I knew there was freedom in the gospel of grace, but kept feeling more and more I could only have freedom if I left vocational ministry. I am so grateful for the Transforming Community and can’t imagine where I’d be without it. Ruth didn’t just teach about the truth of the gospel’s freedom, she showed me practices, rhythms and boundaries I could put in place to actually get to live in it!

I’m not fully out of the woods yet and know I’ll be on this path for the rest of my journey with Christ on this earth, but I’ve found the path and I’ve found many guides.

“…my experience in a Transforming Community has been the most important ministry leadership training I have ever received.”

The trickle down effect

It’s only natural in a church tradition where leadership development happens almost exclusively in the mind, that this emphasis would trickle down into our congregations as well. Going through the Transforming Community has opened my eyes to the many ways my beloved congregants are stuck in the same ruts I have been. They learned their patterns from me, after all!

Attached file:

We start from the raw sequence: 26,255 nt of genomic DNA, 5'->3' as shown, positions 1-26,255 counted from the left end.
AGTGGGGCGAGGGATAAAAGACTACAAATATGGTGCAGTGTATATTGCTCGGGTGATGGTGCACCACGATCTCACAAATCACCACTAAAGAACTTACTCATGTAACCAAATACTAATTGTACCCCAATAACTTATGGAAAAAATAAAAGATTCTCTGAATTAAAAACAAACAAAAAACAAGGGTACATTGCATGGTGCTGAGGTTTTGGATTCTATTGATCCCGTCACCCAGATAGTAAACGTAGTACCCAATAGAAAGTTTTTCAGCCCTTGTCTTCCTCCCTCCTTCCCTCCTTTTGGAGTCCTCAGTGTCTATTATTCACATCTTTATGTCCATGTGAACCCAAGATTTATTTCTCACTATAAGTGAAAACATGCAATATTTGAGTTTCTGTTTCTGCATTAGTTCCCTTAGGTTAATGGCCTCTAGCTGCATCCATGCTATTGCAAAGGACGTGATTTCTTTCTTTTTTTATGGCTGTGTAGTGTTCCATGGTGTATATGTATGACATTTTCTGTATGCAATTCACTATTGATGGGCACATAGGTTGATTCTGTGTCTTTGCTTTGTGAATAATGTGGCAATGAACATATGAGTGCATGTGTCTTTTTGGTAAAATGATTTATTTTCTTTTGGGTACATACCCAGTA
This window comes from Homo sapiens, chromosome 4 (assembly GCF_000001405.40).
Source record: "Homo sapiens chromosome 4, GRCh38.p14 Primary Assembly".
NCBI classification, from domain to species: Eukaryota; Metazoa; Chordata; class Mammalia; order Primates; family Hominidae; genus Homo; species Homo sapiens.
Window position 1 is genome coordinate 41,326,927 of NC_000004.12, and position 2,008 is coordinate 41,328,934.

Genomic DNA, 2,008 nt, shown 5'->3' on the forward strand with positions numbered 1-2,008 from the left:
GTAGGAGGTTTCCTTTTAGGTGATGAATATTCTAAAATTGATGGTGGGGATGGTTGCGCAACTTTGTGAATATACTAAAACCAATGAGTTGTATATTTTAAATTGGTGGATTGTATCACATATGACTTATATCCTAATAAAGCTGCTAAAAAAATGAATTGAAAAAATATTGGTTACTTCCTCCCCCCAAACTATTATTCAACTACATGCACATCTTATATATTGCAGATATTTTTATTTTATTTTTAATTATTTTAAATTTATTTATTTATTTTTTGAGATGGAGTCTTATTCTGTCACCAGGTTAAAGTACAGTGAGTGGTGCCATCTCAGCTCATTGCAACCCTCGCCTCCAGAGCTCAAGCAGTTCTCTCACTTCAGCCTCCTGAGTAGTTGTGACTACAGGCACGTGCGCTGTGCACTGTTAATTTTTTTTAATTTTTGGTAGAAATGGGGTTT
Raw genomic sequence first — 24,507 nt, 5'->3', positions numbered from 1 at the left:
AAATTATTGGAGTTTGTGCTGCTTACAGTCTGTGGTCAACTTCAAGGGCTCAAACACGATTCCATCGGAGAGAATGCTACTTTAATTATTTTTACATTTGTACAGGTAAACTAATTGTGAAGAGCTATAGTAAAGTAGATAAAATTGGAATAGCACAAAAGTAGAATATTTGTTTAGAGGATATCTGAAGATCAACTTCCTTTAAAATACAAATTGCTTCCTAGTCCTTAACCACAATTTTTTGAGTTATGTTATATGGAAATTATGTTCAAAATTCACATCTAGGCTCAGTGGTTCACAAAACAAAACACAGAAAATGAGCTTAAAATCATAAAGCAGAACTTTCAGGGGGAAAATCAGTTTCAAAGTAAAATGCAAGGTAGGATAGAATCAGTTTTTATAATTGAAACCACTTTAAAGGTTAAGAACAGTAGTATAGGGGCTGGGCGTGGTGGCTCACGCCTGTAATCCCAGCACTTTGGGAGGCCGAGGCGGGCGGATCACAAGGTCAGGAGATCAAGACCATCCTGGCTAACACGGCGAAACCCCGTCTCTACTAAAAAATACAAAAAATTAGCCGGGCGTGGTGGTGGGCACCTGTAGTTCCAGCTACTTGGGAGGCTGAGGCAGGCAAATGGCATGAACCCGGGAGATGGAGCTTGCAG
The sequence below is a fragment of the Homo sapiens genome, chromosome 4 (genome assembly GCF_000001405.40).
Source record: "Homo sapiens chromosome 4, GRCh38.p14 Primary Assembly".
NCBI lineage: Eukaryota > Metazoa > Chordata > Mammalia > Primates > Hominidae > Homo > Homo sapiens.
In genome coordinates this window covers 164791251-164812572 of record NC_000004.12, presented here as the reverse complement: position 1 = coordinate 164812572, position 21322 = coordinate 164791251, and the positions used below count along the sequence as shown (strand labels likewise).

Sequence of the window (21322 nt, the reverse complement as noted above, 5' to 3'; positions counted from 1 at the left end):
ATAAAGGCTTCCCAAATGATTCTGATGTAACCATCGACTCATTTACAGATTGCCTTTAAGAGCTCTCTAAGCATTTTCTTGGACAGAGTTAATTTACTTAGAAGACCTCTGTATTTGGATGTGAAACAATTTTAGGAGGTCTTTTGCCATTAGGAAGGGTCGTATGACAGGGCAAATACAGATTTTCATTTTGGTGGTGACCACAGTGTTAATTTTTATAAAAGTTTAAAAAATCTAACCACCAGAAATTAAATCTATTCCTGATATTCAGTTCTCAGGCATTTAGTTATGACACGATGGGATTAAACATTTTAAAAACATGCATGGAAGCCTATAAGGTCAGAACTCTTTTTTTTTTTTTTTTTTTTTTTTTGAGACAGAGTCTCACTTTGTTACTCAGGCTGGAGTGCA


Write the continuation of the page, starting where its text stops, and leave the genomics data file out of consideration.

Now I can guide my church through the same rhythms and paradigm changes that have brought me so much freedom. One of the most notable issues the people in my congregation face is how they interact with Scripture. In a tradition that values theology so much, it’s not surprising that we approach the Bible like it’s a textbook. And in a tradition that also cultivates performance-based faith, it’s not surprising that “doing devotions” often feels like plowing through this textbook with great strain. What’s sad is as much as “daily devotions” or a “quiet time” have been emphasized in my tradition, we don’t know how to spend time with God.  We are learning again how to spend time with God.